Tesla told employees today that the majority of its sales and delivery staff are going to be on furlough starting on Monday.
As we reported earlier this week, Tesla announced to employees they are implementing temporary pay cuts and putting employees on furlough due to the coronavirus crisis.
In an email obtained by Electrek, Tesla’s head of HR explained that all salaried employees that can work from home or are assigned “critical roles” are taking a temporary pay cut from 10% to 30% depending on their level in Tesla’s payscale.
The rest would be put on furlough without pay and would rely on unemployment.
Now sources in Tesla’s sales and delivery organization say that the automaker announced today that virtually all hourly employees that have been at the company for less than two years will be put on furlough until things get back to normal.
With Tesla’s relatively high turnover in sales and delivery, it results in the majority of its staff on furlough.
Several sources told Electrek that around two-thirds of their teams have been put on furlough, while others say that almost 80% of the staff have been told not to show up starting on Monday.
Only salaried sales and delivery employees, which consists of assistant managers and managers, are staying on, and sales and delivery advisers who have been at the company for more than two years.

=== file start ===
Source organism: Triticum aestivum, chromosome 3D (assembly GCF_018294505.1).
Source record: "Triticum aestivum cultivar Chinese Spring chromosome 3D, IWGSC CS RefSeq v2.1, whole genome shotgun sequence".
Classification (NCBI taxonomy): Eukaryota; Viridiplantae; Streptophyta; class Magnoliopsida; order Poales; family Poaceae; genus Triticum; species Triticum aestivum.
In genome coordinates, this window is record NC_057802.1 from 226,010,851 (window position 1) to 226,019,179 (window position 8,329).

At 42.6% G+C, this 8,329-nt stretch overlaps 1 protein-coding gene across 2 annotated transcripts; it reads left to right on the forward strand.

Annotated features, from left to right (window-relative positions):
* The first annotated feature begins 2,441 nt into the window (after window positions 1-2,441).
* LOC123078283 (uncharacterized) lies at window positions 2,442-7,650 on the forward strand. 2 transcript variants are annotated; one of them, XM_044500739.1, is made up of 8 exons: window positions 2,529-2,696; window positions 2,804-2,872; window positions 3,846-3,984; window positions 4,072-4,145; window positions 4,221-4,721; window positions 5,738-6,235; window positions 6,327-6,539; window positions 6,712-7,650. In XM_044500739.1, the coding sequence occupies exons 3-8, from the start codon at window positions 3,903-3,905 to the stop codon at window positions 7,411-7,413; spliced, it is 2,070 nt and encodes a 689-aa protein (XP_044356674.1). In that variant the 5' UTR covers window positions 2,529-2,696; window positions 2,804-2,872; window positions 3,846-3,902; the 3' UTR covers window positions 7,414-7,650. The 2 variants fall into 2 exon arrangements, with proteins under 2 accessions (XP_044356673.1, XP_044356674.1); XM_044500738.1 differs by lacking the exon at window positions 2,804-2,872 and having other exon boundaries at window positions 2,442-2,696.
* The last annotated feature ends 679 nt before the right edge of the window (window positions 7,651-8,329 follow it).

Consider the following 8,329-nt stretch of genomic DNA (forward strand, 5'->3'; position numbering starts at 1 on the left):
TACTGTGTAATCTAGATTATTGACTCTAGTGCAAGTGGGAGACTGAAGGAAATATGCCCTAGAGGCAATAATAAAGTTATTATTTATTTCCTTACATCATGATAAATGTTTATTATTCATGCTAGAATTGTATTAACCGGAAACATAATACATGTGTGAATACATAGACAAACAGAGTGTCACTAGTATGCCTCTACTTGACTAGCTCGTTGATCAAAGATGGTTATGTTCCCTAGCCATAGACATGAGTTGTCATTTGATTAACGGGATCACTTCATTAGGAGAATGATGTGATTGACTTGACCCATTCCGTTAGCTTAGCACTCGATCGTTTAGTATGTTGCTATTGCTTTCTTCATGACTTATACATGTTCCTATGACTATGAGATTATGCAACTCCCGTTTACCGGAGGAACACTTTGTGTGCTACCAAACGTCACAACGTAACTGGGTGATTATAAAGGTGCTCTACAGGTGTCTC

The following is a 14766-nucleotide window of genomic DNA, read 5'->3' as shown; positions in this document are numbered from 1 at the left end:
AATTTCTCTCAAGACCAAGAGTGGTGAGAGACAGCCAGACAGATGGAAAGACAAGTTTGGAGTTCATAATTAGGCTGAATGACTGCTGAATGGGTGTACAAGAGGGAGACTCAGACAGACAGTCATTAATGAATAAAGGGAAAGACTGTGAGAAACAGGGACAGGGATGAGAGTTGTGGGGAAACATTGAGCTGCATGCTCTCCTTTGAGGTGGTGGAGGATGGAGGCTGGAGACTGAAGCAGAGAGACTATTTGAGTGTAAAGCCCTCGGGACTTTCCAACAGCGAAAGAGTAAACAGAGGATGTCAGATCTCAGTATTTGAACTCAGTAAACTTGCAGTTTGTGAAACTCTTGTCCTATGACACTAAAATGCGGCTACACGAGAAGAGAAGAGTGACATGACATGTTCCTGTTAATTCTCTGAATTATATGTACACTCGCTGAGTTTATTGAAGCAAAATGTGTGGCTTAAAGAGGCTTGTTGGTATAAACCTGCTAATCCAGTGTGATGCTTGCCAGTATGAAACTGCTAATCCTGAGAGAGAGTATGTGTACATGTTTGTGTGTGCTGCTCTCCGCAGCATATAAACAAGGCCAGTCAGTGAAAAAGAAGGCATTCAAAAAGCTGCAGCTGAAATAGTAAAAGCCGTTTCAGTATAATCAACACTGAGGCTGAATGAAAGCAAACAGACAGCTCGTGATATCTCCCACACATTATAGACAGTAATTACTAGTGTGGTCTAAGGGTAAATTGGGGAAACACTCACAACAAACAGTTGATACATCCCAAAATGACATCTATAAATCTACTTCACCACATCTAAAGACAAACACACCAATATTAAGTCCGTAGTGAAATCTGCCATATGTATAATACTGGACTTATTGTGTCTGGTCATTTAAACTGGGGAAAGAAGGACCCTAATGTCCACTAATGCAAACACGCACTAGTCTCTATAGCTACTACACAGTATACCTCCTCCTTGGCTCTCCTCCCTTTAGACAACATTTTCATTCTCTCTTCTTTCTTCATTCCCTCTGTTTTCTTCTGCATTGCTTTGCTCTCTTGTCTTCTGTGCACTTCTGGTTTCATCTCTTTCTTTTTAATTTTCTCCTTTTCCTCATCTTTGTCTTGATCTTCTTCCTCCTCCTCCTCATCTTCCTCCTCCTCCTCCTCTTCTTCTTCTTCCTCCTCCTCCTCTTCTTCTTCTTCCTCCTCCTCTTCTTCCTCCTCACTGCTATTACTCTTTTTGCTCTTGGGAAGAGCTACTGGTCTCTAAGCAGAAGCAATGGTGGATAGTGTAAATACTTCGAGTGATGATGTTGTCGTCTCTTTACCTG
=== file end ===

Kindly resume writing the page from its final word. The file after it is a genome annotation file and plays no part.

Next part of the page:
Like in the email sent to employees earlier this week, furloughed employees are being told that they will get their jobs back once Tesla goes back to production, which the company believes is going to be on May 4.
However, Tesla is basing that on the end of the shelter-in-place order in the Bay Area, and that could be extended.
Today, they announced that it is extended to May 15 in Los Angeles.
Based on what I’m hearing from employees, it sounds like 60 to 80% of sales and delivery staff are on furlough, depending on the region.
In some higher demand markets, it’s lower and in other slower markets, it’s higher.
Those employees are going to rely on unemployment to get some income during the shutdown. My heart goes out to them in those difficult times because I know it’s hard to get an unemployment check right now with the extremely high demand.
Also for the ones still working, they are also facing a difficult situation, since in many jurisdictions, they are limited in what they can do because of car sales and deliveries not being considered “essential business.”
I hope this gets all resolved quickly, but I think Tesla might be a bit too optimistic about May 4.
What do you think? Let us know in the comment section below.
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